NO MARKERS INDICATE EXCESSIVE TRAINING IN ROWERS
Smith, T. B., Hopkins, W. G., & Lowe, T. E. (2010). Are there useful physiological or psychological markers for monitoring overload training in elite athletes? Presentation 873 at the 2010 Annual Meeting of the American College of Sports Medicine, Baltimore, Maryland; June 2-5.
This study examined the relationship between changes in performance and changes in physiological and psychological markers during and following a period of overload training in elite rowers (M = 10; F = 10) preparing for a world championship. Performance was assessed with a rowing ergometer as mean power in a 30-minute time-trial and as power at a blood-lactate concentration of 4 mmol/l in an incremental test. The time-trial provided changes in performance during the four weeks of overload, while the incremental test was undertaken at the beginning of the study and following a one-week taper after the overload. The following markers were assayed throughout the overload: mood state, sleep quality, perception of fatigue, and concentrations of cortisol, testosterone, dehydroepiandrosterone, creatine kinase, lactate dehydrogenase, 14 cytokines, and C reactive protein in saliva and/or plasma. Plots of change in performance versus the four-week change in each marker were examined for evidence of an inverted-U relationship that would characterize under- and over-training.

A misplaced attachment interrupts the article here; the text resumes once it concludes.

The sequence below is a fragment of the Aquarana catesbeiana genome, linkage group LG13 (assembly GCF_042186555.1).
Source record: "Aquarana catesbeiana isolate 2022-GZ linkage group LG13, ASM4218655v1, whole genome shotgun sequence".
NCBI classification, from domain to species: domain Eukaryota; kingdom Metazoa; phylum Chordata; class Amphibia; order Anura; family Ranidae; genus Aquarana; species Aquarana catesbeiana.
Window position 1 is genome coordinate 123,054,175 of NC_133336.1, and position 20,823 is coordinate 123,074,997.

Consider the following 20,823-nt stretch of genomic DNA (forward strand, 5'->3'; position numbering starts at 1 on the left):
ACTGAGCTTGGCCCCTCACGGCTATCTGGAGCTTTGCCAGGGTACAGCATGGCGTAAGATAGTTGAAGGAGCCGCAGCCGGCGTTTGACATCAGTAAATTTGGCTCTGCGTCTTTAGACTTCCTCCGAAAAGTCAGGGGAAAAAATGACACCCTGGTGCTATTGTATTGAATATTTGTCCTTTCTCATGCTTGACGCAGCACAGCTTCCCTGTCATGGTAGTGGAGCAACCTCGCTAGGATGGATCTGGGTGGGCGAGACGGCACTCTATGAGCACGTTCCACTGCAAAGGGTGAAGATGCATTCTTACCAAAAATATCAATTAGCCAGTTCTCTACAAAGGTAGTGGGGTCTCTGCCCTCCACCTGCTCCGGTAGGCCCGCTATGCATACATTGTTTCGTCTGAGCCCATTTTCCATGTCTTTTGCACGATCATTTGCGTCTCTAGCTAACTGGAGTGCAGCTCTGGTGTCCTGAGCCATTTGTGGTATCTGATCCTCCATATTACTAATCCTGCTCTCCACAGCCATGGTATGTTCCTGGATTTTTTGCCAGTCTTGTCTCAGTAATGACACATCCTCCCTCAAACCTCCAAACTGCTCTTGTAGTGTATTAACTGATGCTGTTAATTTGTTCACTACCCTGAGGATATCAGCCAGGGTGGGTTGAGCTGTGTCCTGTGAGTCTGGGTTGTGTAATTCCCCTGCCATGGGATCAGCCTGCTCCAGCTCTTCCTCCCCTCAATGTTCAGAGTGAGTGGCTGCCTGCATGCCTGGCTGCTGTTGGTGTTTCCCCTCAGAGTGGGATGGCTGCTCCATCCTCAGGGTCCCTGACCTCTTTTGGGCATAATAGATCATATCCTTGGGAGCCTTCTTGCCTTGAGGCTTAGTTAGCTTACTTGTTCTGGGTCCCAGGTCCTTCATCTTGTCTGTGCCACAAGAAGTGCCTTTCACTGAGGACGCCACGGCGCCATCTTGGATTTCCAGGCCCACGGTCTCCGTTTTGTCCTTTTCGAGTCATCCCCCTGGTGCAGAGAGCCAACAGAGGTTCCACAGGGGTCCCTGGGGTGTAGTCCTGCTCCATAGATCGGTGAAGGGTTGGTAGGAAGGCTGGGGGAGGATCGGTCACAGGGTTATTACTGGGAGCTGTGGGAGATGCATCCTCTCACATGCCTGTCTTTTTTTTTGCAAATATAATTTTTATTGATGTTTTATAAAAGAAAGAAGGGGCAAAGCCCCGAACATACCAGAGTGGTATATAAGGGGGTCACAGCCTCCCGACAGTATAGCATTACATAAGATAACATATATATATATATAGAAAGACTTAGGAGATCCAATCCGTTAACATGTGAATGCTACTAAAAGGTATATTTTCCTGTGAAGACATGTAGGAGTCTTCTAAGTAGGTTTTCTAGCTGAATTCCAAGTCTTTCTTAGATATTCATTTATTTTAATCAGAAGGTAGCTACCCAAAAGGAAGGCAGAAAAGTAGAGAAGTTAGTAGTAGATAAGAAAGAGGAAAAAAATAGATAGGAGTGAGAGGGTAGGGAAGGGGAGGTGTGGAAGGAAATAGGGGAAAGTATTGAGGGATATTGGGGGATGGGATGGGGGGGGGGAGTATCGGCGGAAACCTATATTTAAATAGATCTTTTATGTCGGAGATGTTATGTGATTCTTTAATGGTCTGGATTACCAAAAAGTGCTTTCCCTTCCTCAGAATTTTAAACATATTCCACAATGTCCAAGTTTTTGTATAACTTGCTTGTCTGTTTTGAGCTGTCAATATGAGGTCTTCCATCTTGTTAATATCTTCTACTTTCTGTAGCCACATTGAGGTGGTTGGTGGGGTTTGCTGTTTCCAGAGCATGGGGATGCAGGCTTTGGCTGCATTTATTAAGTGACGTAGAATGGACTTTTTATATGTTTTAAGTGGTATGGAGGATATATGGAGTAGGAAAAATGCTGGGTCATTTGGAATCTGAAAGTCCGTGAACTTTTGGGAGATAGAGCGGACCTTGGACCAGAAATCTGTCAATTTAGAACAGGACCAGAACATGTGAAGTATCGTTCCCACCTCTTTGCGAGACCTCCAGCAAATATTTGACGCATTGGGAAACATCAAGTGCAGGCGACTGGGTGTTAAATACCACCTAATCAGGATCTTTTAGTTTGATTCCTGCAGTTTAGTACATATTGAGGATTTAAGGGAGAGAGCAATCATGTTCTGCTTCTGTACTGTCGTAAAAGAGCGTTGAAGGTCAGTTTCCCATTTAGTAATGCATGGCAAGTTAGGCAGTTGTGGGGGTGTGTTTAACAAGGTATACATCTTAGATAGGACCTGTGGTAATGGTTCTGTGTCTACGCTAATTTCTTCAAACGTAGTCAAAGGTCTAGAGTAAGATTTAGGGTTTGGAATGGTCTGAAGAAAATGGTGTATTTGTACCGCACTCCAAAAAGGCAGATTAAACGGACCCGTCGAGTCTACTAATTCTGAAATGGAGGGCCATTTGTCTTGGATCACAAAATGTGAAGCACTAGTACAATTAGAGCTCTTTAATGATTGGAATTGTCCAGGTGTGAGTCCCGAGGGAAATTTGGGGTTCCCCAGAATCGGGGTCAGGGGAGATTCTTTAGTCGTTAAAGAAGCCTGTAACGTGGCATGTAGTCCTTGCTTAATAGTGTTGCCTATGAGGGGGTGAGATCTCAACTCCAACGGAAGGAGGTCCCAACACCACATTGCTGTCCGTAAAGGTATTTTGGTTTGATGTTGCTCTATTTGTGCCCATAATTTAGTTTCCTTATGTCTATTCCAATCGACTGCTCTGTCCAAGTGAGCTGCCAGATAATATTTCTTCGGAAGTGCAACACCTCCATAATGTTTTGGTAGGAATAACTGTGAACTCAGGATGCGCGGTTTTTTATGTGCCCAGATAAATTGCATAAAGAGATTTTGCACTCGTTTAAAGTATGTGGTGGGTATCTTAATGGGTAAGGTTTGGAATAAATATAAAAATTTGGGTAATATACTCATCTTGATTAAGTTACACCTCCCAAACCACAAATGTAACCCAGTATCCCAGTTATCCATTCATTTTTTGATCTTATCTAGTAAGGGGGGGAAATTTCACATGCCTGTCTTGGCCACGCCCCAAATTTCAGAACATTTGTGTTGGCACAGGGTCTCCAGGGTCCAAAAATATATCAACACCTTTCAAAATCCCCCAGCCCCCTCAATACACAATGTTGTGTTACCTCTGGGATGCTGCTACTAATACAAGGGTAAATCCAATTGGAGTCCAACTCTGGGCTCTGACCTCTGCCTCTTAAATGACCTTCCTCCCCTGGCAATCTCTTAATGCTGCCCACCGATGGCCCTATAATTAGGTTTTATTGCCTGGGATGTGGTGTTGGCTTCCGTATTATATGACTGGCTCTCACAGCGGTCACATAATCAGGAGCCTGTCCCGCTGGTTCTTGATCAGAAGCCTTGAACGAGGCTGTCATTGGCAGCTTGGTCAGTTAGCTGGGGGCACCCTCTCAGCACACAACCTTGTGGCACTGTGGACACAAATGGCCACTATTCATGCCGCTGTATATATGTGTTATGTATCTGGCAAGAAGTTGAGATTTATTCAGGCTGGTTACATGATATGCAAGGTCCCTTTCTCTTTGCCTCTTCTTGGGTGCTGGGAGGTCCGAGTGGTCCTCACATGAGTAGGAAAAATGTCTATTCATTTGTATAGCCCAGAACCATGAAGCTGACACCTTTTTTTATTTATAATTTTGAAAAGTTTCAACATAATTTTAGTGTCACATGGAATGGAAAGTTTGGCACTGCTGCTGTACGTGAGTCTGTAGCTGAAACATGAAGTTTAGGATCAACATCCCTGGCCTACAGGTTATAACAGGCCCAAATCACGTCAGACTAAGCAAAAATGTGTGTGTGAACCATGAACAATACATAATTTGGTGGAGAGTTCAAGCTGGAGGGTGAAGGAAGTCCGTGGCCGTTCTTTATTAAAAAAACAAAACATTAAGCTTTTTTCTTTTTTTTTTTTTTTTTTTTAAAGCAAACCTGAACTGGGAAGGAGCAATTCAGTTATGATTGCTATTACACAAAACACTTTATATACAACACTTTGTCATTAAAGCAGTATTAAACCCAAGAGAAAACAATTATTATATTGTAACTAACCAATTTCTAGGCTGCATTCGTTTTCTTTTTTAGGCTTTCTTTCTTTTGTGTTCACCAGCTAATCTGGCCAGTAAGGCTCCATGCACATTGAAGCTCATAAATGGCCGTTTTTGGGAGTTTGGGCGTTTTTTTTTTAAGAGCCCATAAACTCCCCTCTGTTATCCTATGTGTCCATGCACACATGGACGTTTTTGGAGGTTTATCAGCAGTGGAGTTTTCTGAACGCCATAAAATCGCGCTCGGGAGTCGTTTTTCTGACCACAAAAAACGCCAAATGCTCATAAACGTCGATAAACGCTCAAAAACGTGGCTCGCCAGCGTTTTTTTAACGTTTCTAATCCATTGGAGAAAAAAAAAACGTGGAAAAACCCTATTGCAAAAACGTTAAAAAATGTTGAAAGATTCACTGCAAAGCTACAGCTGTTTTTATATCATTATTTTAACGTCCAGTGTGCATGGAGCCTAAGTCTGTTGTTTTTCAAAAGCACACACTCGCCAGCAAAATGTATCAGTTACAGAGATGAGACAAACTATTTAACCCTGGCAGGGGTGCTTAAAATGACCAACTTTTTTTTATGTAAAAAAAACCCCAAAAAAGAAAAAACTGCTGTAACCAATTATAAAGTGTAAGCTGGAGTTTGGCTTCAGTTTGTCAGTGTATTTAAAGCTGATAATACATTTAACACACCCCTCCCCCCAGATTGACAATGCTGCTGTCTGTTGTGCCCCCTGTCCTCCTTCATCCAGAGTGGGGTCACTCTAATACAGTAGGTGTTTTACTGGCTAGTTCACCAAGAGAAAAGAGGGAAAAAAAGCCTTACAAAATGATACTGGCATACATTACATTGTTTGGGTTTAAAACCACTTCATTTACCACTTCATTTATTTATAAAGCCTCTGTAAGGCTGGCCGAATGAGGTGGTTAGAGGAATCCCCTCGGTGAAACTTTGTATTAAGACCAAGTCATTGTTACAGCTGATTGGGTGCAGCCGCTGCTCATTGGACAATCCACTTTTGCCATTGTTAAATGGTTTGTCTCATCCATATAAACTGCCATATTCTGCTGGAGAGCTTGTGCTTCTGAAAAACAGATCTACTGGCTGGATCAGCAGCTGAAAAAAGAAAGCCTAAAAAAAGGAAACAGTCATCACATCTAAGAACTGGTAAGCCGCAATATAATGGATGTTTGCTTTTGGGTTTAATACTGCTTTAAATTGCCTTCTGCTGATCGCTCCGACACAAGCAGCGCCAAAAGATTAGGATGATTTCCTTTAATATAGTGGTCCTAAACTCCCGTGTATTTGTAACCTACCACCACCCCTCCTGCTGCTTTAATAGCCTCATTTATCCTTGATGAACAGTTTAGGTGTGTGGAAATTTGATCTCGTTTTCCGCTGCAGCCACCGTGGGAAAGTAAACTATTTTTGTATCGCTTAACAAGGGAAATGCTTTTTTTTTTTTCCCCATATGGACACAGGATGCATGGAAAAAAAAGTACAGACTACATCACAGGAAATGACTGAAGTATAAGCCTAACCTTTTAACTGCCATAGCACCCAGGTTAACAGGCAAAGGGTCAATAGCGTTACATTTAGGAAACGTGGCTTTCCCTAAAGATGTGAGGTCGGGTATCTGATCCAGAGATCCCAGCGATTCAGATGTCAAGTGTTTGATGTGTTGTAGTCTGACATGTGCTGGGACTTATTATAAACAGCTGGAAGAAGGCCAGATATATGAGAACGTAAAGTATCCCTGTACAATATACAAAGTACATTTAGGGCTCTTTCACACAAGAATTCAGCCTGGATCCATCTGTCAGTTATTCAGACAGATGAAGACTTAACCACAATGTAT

An inverted-U was apparent only for performance in the incremental test versus some plasma cytokines, and the relationship arose only because of relative underperformance of one rower who later excelled in competitions. Many changes considered to predict over-training (e.g., worsening mood, decreasing morning testosterone, increasing inflammation) actually had small to large positive linear relationships with performance.
Implication. The markers investigated in this study were not useful for identifying excessive training in elite rowers but could indicate the need for an increase in training load.
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